Senator Rex Patrick and Students Discuss the Future of AI
With investment in AI becoming increasingly important, AIML was delighted to host a discussion between Senator Rex Patrick and Adept students from the University of Adelaide studying computer science about the benefits AI can bring to our economy and our country more broadly.
The goal of the event was to get a better understanding of how the importance of AI can be effectively communicated to the public and parliament to ensure the field continues to be a national priority.
The conversation started with Tobin South, a masters student specialising in natural language processing, providing insight into what students majoring in AI and associated fields may be feeling. Tobin noted that unless the volume of work available to graduates in these fields is increased, Australia could lose key talent to overseas as they try to find suitable opportunities.
Sen. Rex acknowledged this as an issue and suggested that part of the problem is politicians not entirely understanding the importance and capabilities of AI. On the topic of communicating value to stakeholders, his general advice to students was to focus less on the technical difficulties of an AI implementation and more on its economic, environmental and societal impacts.
The Director of AIML, Professor Anton van den Hengel, added that the lack of local AI research and development would have a considerable impact on the sovereignty of Australia. With more data being collected than ever through smartphones and other devices, the prevalence of AI is set only to increase. The questions we should therefore be asking is whether we, as Australians, want to be leading the development and ensuring ethical standards are observed, or be at the mercy of more technologically sophisticated countries.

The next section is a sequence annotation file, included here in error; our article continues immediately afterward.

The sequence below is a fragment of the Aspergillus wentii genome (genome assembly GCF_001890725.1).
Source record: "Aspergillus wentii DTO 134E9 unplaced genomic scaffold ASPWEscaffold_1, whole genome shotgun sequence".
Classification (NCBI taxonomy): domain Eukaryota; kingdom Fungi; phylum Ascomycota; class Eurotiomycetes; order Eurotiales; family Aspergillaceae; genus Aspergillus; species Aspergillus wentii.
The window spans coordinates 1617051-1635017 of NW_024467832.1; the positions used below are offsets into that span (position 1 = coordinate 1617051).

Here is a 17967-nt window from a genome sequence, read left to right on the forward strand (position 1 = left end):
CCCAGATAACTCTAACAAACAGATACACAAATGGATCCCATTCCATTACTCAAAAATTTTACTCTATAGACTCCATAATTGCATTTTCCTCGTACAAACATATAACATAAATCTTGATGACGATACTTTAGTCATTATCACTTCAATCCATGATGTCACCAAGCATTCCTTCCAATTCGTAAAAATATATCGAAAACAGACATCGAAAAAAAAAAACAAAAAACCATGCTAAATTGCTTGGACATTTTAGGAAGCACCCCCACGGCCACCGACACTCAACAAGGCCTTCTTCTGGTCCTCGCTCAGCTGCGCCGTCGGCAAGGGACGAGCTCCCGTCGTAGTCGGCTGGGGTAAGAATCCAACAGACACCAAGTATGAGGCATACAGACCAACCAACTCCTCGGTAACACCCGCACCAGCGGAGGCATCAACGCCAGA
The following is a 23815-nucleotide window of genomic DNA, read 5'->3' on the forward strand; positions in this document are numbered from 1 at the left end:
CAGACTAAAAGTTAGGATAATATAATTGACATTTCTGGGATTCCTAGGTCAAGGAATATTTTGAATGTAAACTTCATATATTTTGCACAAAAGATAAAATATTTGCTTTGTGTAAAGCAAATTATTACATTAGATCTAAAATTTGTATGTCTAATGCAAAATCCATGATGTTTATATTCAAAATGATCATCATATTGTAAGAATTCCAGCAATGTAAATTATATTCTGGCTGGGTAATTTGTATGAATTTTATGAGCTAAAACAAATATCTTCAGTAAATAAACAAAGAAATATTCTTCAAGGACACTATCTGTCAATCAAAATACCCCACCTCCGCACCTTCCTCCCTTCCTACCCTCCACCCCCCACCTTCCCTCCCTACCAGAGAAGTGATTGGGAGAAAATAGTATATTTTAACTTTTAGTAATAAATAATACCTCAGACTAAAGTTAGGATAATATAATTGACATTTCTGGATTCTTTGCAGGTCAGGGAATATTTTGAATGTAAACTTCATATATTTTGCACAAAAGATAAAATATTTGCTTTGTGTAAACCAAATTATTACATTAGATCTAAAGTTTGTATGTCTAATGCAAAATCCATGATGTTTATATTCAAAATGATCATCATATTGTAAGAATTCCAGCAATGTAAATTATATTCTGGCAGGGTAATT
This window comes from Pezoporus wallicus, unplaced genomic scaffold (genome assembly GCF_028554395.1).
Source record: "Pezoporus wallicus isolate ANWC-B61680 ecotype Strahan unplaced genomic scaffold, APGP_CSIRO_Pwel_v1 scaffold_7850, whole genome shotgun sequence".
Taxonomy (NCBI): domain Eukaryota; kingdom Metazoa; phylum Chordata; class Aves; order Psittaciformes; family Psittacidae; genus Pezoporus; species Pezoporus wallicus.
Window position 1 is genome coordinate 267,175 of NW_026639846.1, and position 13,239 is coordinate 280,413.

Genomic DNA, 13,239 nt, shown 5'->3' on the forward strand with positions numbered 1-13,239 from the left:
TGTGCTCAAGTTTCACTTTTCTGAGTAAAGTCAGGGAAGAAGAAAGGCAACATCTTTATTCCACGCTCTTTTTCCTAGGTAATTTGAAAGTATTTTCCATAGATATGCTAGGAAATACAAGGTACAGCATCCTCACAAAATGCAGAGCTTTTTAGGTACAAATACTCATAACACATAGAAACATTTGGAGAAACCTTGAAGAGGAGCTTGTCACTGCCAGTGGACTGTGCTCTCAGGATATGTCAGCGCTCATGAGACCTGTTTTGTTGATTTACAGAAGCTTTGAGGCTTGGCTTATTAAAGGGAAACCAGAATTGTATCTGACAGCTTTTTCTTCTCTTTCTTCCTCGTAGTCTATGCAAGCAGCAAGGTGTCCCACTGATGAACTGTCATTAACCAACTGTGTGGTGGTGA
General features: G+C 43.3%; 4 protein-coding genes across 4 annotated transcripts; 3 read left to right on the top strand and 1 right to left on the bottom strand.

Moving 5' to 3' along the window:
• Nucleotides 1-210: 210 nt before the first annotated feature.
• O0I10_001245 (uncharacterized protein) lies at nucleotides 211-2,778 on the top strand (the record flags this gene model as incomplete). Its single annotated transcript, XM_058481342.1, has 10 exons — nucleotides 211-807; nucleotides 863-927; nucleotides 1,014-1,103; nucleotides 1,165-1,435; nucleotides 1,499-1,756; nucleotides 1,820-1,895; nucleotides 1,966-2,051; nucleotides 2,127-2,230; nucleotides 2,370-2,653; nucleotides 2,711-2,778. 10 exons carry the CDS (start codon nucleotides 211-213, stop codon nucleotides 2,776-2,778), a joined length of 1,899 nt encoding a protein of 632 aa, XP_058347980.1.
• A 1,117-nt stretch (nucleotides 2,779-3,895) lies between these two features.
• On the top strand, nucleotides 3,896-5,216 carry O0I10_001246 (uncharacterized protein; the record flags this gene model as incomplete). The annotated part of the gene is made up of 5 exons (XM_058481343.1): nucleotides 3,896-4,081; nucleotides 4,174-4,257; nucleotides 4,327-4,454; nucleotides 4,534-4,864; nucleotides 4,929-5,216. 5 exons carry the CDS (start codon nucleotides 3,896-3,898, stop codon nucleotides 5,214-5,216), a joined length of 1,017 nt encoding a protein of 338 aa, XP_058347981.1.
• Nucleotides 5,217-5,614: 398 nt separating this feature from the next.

AIML's Business Development Manager, Dr Paul Dalby, highlighted the positive economic impacts improving AI capability has on Australia, drawing upon case studies from the agriculture and manufacturing industries. Although there is local interest in adopting these technologies, with other nations developing and implementing AI technologies at a faster rate than Australia, we risk becoming decreasingly competitive in these areas.
Sofia McLeod, an honours student focussing on satellite detection and positioning using computer vision techniques, explained how in the space industry AI is acting as an enabler, creating jobs ranging from CubeSat development to creating satellites with mid-flight refuelling capabilities. This is in contrast to the popular notion that AI is only taking away jobs.
Sen. Rex pointed out that the themes of data sovereignty, economic growth, and job creation were exactly the sorts of arguments that fellow politicians would be seeking when looking to grow the nation. With AI being an important part of our future, the Australian Institute for Machine Learning is well positioned to lead the Australian research effort.
AIML would like the thank Senator Rex Patrick, his team, and the Adept students for coming to visit this week, and we look forward to future informative discussions.